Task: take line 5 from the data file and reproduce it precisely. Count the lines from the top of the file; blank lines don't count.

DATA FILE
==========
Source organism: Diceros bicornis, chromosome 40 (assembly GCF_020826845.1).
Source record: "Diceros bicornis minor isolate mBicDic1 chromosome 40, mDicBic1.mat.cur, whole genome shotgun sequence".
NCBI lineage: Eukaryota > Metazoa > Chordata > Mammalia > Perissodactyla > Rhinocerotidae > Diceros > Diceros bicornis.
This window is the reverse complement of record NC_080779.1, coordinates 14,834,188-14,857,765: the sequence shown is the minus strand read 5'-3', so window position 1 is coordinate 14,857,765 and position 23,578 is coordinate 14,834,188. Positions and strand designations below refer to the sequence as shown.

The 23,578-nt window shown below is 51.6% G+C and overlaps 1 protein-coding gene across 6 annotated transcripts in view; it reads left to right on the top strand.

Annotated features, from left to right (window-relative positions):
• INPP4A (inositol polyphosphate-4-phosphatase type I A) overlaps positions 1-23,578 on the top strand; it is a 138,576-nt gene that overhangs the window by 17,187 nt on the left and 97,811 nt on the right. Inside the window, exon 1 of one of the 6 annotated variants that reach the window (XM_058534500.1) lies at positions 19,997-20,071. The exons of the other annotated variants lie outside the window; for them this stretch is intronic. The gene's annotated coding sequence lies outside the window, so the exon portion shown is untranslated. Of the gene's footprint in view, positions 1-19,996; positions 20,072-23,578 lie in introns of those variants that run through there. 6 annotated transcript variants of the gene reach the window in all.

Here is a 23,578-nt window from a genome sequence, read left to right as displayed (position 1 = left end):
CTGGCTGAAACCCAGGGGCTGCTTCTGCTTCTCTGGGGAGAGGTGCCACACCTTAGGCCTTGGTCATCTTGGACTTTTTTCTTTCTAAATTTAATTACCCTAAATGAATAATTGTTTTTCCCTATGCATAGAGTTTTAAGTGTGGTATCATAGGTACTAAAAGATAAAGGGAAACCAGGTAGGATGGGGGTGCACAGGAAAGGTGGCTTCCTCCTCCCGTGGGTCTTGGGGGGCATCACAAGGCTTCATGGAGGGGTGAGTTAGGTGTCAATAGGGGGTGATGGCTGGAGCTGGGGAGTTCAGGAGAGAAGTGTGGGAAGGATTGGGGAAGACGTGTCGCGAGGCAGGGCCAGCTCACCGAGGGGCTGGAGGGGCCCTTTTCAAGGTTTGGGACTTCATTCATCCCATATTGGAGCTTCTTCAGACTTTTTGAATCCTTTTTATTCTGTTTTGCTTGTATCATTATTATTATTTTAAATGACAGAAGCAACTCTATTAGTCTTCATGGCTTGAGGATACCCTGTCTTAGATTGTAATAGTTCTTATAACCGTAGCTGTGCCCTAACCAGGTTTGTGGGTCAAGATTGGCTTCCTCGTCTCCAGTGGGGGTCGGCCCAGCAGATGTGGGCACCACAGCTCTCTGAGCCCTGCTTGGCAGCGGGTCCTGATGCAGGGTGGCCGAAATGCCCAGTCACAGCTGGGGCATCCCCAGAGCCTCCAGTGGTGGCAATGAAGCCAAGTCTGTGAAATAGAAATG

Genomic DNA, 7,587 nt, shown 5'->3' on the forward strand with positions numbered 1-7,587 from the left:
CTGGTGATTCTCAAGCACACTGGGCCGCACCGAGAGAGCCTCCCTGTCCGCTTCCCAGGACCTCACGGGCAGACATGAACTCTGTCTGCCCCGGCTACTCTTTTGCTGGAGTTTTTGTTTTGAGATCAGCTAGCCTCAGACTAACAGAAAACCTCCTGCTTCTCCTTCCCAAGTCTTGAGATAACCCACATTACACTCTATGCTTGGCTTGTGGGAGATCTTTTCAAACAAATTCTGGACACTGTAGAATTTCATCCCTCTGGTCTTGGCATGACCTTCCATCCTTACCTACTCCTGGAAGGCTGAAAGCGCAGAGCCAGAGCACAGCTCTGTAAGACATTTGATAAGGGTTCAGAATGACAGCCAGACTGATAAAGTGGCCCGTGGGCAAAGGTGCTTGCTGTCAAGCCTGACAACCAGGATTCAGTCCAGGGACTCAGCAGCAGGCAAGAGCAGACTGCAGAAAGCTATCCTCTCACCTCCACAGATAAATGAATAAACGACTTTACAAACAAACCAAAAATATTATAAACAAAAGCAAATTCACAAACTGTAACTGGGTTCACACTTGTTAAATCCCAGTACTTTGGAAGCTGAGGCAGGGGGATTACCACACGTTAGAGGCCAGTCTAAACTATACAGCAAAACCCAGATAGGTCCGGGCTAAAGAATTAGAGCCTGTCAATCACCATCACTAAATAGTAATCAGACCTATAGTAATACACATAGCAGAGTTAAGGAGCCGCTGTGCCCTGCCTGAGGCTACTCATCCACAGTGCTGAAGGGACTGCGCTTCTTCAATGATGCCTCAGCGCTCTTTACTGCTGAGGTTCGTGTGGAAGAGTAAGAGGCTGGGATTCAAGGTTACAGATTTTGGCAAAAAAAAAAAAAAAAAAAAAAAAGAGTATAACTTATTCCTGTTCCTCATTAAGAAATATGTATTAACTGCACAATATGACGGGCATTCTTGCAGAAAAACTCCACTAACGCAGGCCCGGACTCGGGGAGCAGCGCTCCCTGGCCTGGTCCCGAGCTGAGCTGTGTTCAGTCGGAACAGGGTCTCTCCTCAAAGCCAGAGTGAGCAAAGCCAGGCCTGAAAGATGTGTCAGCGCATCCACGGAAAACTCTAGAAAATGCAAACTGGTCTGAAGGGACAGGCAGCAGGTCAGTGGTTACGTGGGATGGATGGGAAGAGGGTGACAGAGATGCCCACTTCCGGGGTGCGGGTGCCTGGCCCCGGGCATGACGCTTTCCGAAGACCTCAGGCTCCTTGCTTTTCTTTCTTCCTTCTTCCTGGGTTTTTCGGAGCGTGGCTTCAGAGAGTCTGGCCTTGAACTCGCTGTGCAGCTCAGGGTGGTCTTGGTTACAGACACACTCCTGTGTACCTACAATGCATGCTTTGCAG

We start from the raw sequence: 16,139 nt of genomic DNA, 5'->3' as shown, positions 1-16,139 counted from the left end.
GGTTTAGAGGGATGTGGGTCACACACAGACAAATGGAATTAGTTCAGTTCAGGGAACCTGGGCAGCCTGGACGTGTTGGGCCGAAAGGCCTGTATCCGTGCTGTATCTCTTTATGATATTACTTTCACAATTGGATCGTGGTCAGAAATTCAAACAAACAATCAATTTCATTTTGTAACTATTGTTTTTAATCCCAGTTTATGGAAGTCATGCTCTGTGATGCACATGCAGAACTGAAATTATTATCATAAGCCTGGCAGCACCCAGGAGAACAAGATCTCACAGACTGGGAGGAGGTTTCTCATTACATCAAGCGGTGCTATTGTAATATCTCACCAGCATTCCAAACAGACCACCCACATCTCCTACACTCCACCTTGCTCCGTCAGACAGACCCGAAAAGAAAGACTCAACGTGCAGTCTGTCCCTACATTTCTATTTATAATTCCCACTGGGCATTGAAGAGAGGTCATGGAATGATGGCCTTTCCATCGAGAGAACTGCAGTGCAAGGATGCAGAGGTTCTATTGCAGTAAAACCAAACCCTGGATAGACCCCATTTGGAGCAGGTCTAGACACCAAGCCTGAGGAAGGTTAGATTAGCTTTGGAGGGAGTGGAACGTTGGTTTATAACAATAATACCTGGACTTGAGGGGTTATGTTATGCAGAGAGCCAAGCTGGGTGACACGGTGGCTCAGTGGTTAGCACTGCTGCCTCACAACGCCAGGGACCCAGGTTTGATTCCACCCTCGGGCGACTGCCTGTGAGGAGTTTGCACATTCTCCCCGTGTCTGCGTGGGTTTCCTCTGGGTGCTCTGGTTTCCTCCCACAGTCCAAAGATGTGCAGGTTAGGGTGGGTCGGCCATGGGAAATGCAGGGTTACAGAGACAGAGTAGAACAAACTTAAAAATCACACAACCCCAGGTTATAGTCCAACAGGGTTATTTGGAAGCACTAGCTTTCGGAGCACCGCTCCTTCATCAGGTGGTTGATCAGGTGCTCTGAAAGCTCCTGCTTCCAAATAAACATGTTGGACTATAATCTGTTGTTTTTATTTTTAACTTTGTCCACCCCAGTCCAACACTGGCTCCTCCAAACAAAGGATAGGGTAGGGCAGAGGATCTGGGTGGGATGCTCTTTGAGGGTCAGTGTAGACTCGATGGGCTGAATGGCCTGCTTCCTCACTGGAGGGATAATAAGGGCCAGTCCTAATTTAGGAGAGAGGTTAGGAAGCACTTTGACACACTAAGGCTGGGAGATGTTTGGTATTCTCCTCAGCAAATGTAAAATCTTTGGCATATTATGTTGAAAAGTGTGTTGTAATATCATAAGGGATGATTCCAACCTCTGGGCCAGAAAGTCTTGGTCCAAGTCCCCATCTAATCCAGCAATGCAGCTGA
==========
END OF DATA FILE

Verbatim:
The 23,578-nt window shown below is 51.6% G+C and overlaps 1 protein-coding gene across 6 annotated transcripts in view; it reads left to right on the top strand.